If you use hoses for manufacturing or engineering purposes, it’s important to be aware of the common failures that can occur in hoses, and how to prevent them.
One of the most common reasons for a hose to fail is that it hasn’t been assembled with the correct fittings or clamp, which can cause the hose to leak or separate. Not using the hose for what it was intended for can also lead to failure.
Exposure to extreme temperatures
According to Plant Engineering, very high or very low ambient temperatures affect cover and reinforcement materials, reducing the life of the hose. Excessive hot or cold temperatures can cause discolouration, cracking and hardness in the hose. Additionally, never operate a hose at its pressure limits.
If a hose has a kink at or near a fitting, this can cause bubbling or blistering at the hose’s cover. Crushing or forcing a hose to bend beyond its natural allowance can also result in the demise of a hose. This is a common problem found on high pressure or vacuum hoses. Avoid twisting a hose, too, rather than naturally bending it, as just a 7% twist can result in a 90% loss of hose life.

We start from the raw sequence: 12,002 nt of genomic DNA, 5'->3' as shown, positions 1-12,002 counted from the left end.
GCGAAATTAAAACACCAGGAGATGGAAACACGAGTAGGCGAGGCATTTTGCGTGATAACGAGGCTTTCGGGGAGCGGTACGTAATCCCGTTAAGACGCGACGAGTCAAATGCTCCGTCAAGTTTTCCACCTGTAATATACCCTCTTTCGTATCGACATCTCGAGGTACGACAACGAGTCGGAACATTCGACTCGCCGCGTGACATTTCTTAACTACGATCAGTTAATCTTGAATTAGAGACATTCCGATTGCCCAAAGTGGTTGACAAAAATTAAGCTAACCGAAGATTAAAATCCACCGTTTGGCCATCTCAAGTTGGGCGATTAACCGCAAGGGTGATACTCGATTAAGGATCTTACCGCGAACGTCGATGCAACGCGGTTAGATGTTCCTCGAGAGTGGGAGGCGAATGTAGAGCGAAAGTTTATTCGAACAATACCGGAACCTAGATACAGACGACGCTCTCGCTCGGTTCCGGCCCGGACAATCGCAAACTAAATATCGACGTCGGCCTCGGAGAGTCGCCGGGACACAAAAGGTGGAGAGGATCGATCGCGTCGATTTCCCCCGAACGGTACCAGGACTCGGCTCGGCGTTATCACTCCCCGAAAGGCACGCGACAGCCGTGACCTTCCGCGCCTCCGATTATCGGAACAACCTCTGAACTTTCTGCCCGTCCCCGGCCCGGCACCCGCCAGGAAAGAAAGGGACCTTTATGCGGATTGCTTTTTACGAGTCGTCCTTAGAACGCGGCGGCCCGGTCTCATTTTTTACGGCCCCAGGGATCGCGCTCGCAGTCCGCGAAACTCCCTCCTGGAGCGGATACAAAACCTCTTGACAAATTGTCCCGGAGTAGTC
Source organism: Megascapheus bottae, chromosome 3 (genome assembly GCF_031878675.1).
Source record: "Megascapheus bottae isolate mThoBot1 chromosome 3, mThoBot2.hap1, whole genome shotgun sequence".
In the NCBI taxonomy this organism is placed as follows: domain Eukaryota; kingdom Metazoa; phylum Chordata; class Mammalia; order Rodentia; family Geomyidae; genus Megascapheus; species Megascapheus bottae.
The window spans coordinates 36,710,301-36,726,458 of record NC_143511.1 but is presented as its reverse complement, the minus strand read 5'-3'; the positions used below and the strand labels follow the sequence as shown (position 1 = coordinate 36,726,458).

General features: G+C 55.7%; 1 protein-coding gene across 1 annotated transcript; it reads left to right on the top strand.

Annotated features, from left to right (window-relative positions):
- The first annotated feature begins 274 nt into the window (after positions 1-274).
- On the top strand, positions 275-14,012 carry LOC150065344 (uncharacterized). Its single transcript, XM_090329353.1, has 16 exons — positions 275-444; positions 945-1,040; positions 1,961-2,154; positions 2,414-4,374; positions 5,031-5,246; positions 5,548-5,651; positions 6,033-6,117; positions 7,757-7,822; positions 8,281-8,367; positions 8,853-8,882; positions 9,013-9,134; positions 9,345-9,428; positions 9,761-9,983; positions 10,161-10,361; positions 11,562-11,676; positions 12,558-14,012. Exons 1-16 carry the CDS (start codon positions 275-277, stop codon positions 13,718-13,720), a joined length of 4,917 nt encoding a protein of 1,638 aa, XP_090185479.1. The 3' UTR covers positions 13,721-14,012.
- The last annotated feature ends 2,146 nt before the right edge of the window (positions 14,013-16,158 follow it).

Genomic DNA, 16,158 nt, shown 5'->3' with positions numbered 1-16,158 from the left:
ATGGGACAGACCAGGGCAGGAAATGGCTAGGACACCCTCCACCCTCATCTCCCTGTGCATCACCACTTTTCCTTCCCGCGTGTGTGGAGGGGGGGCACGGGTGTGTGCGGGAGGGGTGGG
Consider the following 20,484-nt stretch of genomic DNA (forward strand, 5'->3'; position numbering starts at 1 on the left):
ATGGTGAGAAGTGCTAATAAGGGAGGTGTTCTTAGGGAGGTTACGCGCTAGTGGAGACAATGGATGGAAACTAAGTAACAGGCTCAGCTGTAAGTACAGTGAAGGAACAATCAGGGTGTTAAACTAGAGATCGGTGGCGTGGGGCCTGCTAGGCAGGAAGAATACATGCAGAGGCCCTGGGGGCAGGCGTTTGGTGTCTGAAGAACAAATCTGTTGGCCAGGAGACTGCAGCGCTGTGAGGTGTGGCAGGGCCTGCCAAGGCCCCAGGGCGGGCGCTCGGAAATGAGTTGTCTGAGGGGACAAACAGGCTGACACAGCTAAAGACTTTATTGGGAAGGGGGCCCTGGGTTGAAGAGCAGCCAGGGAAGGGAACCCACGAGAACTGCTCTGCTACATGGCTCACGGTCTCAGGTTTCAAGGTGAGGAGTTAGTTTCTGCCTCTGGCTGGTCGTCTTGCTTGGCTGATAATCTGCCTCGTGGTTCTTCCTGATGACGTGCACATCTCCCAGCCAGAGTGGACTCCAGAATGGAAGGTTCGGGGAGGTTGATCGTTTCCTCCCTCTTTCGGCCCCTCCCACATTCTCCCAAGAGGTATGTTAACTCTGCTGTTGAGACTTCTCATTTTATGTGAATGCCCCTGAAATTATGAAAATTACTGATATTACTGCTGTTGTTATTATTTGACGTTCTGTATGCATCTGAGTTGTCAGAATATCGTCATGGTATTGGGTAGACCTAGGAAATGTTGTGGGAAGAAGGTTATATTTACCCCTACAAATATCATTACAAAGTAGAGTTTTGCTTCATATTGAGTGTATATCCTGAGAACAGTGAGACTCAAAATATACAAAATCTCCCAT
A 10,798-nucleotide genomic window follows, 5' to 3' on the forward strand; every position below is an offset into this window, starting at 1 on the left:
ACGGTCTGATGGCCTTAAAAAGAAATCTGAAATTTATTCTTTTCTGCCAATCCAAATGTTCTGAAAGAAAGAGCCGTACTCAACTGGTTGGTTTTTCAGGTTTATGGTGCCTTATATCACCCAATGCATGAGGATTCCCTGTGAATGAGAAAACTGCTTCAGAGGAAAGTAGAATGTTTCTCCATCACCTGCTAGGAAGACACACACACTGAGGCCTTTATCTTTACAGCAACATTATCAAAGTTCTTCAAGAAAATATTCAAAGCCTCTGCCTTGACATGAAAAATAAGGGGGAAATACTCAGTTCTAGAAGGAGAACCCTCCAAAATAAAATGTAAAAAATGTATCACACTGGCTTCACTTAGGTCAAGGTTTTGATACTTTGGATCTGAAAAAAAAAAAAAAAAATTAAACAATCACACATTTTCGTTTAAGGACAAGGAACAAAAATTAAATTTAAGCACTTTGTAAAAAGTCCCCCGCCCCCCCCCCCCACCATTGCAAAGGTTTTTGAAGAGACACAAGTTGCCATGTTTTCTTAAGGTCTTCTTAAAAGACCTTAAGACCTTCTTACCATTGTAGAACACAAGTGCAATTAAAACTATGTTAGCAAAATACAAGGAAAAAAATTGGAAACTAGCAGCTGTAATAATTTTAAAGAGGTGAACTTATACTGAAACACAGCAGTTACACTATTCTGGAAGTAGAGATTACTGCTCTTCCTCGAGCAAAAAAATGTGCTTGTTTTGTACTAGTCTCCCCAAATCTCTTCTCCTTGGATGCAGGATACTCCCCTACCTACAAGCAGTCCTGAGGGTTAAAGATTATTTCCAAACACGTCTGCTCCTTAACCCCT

Poor quality hoses
Hoses aren’t created equally, and poor quality materials, or manufacturing or design errors, can lead to inferior hoses that have a reduced shelf life. When you need a new silicone hose, reduce your risk of getting a sub-standard product by choosing a reputable silicone hose manufacturer.
Wrong hose length
If the hose you use isn’t long enough, it won’t be able to naturally expand or contract during pressure or temperature changes. This will eventually lead to excessive stress on the hose fittings or reinforcement.
Contaminants in the air or fluid can flow through a hose and cause it to degrade. Avoid cross-contamination by always cleaning a hose prior to installation. Make sure the hose’s tube or cover is compatible with any fluids used.
Hoses are not designed to last forever, and, over time, they will degrade, resulting in discolouration, stiffness or even bursting at low pressure. A hose can last up to 20 years, depending on its quality, application use and environment. If you want to reduce the risk of hose failure, upgrade any ageing hoses you may have.